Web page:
Behavior Genetics

, Volume 36, Issue 5, pp 651–659 | Cite as

Meta-analysis of Association Between a Catechol-O-Methyltransferase Gene Polymorphism and Attention Deficit Hyperactivity Disorder

  • Daniel Ka Leung Cheuk
  • Virginia Wong


There have been conflicting reports on the association between the Val158/108Met polymorphism of the catechol-O-methyltransferase (COMT) gene and attention deficit hyperactivity disorder (ADHD). Therefore we would like to perform a meta-analysis of previous studies to assess the overall magnitude and significance of the association. Family-based and case–control studies of the association between the COMT gene polymorphism and ADHD were searched systematically and comprehensively. Odds ratios (OR) of association were pooled by the fixed effects model if no significant heterogeneity was present among different studies. Subgroup analysis by gender and ADHD subtypes were also performed. Eleven family-based and two case–control studies were identified. After pooling the results, no significant association between the COMT Val158/108Met polymorphism and ADHD was found (OR 0.99 (95% CI: 0.88–1.12), P = 0.87). There was also no significant association when the results were stratified by gender or ADHD subtype. There was no significant statistical heterogeneity (χ2 = 12.27, P = 0.2) although clinical heterogeneity was present in the studies, especially the ethnicity of subjects. Sensitivity analysis demonstrated absence of undue influence of any single study. Standard regression analysis showed no significant publication bias. We concluded that no significant association was present between the most common COMT gene polymorphism and ADHD. Further studies should employ larger sample size in more homogeneous subjects. Further investigations in moderator variables and gene–gene and gene–environment interactions are also warranted.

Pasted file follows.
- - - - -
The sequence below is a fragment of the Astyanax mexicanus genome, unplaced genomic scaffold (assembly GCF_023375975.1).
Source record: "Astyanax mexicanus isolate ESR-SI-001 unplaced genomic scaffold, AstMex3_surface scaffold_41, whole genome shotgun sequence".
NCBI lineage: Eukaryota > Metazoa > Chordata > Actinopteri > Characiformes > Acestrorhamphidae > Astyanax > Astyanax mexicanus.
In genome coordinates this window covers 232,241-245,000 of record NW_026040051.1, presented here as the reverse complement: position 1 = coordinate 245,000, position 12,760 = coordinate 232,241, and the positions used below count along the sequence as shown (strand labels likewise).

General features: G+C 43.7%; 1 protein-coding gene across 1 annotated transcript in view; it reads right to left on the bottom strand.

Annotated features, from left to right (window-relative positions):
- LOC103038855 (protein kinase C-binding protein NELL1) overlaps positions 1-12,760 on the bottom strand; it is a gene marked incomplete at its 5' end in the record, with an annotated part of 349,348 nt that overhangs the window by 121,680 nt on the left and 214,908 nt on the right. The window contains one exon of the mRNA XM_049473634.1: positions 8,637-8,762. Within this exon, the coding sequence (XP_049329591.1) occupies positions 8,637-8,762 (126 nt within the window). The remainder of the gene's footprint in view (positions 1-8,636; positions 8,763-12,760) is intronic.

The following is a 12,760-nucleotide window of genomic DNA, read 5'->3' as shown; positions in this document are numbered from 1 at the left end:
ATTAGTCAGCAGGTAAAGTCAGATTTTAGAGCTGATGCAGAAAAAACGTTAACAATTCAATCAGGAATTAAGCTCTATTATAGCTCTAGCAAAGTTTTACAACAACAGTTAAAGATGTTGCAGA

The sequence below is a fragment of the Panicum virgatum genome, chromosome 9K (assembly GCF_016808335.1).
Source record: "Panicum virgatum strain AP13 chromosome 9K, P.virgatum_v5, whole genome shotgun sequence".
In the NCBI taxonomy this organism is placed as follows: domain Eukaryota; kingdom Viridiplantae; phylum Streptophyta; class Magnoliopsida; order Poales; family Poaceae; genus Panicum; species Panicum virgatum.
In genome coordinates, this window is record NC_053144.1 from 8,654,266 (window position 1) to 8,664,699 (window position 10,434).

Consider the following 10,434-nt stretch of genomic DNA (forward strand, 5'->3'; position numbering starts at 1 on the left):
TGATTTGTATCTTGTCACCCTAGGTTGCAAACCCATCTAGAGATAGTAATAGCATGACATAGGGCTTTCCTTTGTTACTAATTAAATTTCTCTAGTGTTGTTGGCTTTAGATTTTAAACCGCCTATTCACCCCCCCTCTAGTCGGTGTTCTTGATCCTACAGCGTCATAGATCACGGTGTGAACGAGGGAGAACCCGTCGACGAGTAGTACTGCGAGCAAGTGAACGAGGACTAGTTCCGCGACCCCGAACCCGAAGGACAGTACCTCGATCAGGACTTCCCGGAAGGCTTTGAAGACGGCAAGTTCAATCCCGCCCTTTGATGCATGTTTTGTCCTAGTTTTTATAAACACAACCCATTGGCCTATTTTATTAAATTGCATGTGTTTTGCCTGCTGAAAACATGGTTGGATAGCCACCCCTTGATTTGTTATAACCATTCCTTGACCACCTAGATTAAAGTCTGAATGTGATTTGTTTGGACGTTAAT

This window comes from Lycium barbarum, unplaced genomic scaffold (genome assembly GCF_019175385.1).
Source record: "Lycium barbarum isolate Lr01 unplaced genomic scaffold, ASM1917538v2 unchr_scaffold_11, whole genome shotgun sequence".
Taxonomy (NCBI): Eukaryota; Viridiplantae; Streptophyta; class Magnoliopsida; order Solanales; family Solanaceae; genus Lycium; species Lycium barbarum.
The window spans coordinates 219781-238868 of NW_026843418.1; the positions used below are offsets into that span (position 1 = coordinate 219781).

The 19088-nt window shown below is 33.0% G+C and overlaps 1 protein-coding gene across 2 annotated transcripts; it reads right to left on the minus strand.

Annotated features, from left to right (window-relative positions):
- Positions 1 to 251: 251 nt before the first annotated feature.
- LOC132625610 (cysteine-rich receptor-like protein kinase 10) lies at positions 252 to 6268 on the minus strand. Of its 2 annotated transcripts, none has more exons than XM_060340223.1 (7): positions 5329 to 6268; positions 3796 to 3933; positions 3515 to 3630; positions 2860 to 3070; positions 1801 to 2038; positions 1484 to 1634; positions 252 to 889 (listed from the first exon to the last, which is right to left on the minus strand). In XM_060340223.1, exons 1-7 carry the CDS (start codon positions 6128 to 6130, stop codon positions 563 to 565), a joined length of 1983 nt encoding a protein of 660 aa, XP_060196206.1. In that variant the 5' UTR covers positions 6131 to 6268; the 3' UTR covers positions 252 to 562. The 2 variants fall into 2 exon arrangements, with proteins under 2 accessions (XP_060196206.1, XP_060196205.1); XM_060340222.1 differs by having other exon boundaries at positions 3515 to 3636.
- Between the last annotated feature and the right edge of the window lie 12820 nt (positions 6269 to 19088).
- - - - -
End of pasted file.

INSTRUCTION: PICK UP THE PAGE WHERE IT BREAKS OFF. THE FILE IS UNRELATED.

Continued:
Attention deficit hyperactivity disorder (ADHD) Catechol-O-methyltransferase (COMT) Meta-analysis Polymorphism 



We are grateful to Mr. Wilfred Wong for providing statistical advice in this meta-analysis.


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Copyright information

© Springer Science+Business Media, Inc. 2006

Authors and Affiliations

  1. 1.Department of Pediatrics and Adolescent MedicineThe University of Hong KongHong KongHong Kong

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